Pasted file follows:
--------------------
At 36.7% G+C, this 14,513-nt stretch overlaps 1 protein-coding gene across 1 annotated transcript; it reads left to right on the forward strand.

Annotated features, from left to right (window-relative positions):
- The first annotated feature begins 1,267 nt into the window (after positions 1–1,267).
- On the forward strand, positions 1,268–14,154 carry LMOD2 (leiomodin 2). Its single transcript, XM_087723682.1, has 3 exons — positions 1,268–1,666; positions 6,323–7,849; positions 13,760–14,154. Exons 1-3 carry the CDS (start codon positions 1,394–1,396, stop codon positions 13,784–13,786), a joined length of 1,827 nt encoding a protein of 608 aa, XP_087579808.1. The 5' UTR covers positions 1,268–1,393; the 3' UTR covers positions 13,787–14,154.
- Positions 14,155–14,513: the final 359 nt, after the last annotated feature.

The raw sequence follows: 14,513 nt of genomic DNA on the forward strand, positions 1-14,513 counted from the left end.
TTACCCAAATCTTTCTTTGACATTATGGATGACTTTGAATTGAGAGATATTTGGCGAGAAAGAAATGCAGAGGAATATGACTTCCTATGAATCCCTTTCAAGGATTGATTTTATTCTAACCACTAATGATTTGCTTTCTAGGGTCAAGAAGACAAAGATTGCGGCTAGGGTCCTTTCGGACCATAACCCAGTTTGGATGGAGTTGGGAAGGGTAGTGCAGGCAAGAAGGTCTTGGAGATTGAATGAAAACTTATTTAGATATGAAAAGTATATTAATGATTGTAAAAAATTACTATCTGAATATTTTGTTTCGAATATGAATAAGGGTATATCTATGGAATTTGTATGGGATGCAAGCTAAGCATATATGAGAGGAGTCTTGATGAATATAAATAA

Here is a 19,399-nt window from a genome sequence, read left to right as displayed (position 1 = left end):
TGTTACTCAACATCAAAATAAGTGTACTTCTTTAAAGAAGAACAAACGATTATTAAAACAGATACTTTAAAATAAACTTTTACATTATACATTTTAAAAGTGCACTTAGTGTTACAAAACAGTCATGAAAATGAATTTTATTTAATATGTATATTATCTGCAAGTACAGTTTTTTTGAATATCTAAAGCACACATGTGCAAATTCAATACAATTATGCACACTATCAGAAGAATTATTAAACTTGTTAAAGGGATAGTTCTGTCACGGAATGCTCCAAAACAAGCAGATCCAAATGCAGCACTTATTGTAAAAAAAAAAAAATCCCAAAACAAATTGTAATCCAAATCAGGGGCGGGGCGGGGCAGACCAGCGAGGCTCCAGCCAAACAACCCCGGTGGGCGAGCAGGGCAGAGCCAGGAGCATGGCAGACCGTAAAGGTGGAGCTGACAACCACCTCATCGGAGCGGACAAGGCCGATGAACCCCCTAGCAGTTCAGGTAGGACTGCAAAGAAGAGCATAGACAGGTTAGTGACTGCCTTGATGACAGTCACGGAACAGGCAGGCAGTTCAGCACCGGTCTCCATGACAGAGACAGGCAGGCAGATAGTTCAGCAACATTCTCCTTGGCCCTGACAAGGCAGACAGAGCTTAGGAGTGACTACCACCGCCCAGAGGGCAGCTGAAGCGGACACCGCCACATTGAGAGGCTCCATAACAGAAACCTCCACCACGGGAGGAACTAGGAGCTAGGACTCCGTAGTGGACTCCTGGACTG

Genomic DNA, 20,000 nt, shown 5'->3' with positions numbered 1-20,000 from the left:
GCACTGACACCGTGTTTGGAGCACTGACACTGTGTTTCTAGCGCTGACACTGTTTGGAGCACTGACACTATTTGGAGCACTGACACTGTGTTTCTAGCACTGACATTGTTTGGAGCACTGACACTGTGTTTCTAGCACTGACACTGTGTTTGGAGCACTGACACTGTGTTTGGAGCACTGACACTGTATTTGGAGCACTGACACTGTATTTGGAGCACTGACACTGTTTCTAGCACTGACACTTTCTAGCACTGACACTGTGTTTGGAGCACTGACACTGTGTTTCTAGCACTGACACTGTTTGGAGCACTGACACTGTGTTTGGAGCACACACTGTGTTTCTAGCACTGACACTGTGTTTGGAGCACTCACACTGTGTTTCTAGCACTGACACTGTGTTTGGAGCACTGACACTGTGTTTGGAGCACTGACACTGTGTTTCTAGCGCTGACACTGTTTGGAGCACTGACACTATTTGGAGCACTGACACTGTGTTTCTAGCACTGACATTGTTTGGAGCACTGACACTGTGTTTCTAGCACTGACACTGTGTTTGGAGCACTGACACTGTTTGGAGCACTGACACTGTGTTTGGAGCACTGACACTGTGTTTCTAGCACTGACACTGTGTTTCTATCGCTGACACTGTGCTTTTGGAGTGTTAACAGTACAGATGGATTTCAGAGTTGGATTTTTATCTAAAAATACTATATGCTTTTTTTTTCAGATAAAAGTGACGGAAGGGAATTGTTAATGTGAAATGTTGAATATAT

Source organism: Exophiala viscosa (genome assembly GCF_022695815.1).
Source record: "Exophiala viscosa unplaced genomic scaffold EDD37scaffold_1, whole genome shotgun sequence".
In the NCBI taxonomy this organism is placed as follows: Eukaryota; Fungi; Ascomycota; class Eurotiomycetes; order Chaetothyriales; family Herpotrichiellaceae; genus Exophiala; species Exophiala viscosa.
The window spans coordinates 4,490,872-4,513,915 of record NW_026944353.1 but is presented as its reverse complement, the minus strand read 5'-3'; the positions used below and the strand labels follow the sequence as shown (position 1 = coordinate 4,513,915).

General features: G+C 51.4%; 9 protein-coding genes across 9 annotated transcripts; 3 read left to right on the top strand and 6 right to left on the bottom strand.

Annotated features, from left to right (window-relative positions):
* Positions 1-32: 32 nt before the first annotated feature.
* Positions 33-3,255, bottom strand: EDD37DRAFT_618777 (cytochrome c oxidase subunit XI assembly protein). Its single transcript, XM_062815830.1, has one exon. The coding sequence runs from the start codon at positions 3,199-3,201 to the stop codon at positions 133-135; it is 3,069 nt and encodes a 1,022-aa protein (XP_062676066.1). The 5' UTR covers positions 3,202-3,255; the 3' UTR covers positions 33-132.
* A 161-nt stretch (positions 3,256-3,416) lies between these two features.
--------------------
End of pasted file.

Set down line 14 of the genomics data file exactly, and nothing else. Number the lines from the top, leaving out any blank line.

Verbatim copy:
In the NCBI taxonomy this organism is placed as follows: Eukaryota; Fungi; Ascomycota; class Eurotiomycetes; order Chaetothyriales; family Herpotrichiellaceae; genus Exophiala; species Exophiala viscosa.